Harkers Island is protected from the Atlantic Ocean by the barrier islands of the Shackleford Banks to the south and the Core Banks to the east. The body of water directly south of the island is Back Sound. To the east is Core Sound, to the north is The Straits, and to the northeast is the mouth of the North River. The Straits are shallow but navigable by those with local experience. There are two small bays on the north side of the island, Westmouth Bay and Eastmouth Bay. North of Eastmouth Bay is Browns Island, which is accessible only by boat. Harkers Island Road, designated as State Road 1335, connects the island to the mainland by the Earl C. Davis Memorial Bridge, a steel draw bridge built in 1968 to replace a wooden bridge built in 1941.

Government and services[edit]

Harkers Island is unincorporated and receives most public services, including law enforcement and public education, from Carteret County. Law enforcement on the island is provided by the Carteret County Sheriff Department. The only public school on the island, Harkers Island Elementary, educates students from kindergarten through eighth grade, and is operated by Carteret County Public Schools. The school has won the state Battle of the Books competition twice and has been to the competition for four years in a row, both are state records.[16] There are no hospitals on Harkers Island. The local newspaper is the Carteret County News-Times, published in Morehead City. Electricity service and drinking water are both provided by the Harkers Island Electric Membership Corporation, a cooperative operating as both a Rural Electrical Authority and the manager of the water system for the Harkers Island Sanitary District since 1969.[10]

Economy[edit]

Major industries on the island include fishing, boat building, tourism, and (more recently) waterfowl decoy carving. In 2003, the United States Census Bureau reported 33 business establishments on Harkers Island employing 169 people. A majority of the business fall into Retail and Food Services (13) or Construction, Manufacturing, and Warehousing (11). The businesses in the latter category are almost entirely associated with boat building, boat repair, and boat storage. Many island residents are self-employed in the fishing trade. A relatively large percentage of island residents are over the age of 65 and/or retired.

Commercial fishing has always been an important component of the island economy. Historically, this trade included whaling and the hunting of dolphins. Until ice became available in the 1920s, the primary commercial catch was mullet, which was caught near the beaches of Shackleford Bank and Core Bank and salted on shore. In the late 19th century, the Core Sound area produced 80% of the salted mullet sold on the United States east coast. An ice plant was built in nearby Beaufort in 1920, and fish houses were established on the island to process fish and shellfish. Some bay areas on the north side of the island have been developed for harvesting cultured shellfish. In addition to mullet, the commercial fishing industry of Harkers Island brings in oysters, clams, shrimp, scallops, crabs, spot, croaker, trout, flounder, bluefish, and mackerel.[4]

Tourism on Harkers Island is becoming a more important part of the local economy. The United States National Park Service operates the Cape Lookout National Seashore Visitors Center on Harkers Island. Ferry service from Harkers Island is one of the principal means of tourist access to Cape Lookout and the Shackleford Banks. Big-game fishing operations cater to growing demand for sport fishing in the area. Other tourism related industries include gift shops, local artists, hotels, and restaurants. Despite growth in the tourist trades and the local effort to make the island a top destination for waterfowl enthusiasts, Harkers Island continues to have some of the least developed tourist facilities on the Crystal Coast.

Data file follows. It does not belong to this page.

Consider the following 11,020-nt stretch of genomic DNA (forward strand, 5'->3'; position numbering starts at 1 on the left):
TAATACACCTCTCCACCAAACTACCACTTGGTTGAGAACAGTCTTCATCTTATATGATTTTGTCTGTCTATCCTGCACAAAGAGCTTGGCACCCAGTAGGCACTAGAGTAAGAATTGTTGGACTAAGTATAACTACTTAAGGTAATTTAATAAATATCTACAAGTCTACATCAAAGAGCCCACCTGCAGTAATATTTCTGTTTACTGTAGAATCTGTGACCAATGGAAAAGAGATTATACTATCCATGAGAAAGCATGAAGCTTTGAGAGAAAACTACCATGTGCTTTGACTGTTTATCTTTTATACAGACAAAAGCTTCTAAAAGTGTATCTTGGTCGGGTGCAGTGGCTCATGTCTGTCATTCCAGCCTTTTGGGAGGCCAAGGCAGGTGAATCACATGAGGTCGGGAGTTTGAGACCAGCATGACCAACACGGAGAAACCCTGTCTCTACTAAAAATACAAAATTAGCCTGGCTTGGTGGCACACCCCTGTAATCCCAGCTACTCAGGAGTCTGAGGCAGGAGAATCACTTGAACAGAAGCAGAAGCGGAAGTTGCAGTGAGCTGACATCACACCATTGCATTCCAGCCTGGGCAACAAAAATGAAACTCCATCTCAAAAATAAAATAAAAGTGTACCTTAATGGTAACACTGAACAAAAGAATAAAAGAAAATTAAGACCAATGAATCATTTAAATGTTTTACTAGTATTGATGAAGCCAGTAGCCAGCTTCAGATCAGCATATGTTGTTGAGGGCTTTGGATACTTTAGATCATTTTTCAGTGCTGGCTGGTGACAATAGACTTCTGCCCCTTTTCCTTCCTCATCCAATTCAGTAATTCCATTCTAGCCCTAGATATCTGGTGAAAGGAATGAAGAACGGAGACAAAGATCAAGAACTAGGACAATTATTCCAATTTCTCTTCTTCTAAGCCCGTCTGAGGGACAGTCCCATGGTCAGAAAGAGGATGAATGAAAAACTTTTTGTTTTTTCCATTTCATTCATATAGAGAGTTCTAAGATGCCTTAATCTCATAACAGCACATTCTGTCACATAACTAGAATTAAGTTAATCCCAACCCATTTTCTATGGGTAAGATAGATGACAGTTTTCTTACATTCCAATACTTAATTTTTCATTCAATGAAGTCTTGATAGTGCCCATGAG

One of the fastest growing industries on the island is waterfowl enthusiast tourism. Founded in 1987 at the Harkers Island home of Wayne Davis, the Core Sound Decoy Carvers Guild organized the first of what would become an annual festival in December, 1998. The first Core Sound Waterfowl Festival attracted 1,800 attendees. Later renamed the Core Sound Decoy Festival, the event has attracted over 10,000 tourists to Harkers Island.[17] The Core Sound Waterfowl Museum, operated by a separate Board of Directors from the Carvers Guild, is a major year-round tourist attraction for the island. The museum building is a 20,000 square feet (1,900 m2) structure located on property leased from the National Park Service. In addition to telling the history of local waterfowl and the traditions of decoy carving, the museum operates exhibits of local historical interest. The museum also hosts events during Waterfowl Weekend, held on the same weekend as the Decoy Festival.[18] The festival weekend is the most important annual event for the Harkers Island tourism economy.

Demographics[edit]

As of the census[1] of 2000, there were 1,525 people, 661 households, and 497 families residing in the CDP. The population density was 598.4 people per square mile (230.9/km²). There were 1,109 housing units at an average density of 435.2 per square mile (167.9/km²). The racial makeup of the CDP was 98.56% White, 0.33% Native American, 0.20% Asian, 0.07% from other races, and 0.85% from two or more races. Hispanic or Latino of any race were 0.13% of the population.

There were 661 households out of which 21.6% had children under the age of 18 living with them, 67.9% were married couples living together, 5.6% had a female householder with no husband present, and 24.7% were non-families. 21.3% of all households were made up of individuals and 9.7% had someone living alone who was 65 years of age or older. The average household size was 2.30 and the average family size was 2.65.

In the CDP the population was spread out with 15.3% under the age of 18, 6.2% from 18 to 24, 21.6% from 25 to 44, 35.1% from 45 to 64, and 21.8% who were 65 years of age or older. The median age was 49 years. For every 100 females there were 94.8 males. For every 100 females age 18 and over, there were 95.6 males. The median income for a household in the CDP was $33,125, and the median income for a family was $35,492. Males had a median income of $37,375 versus $18,913 for females. The per capita income for the CDP was $19,790. About 13.6% of families and 15.5% of the population were below the poverty line, including 18.8% of those under age 18 and 19.1% of those age 65 or over.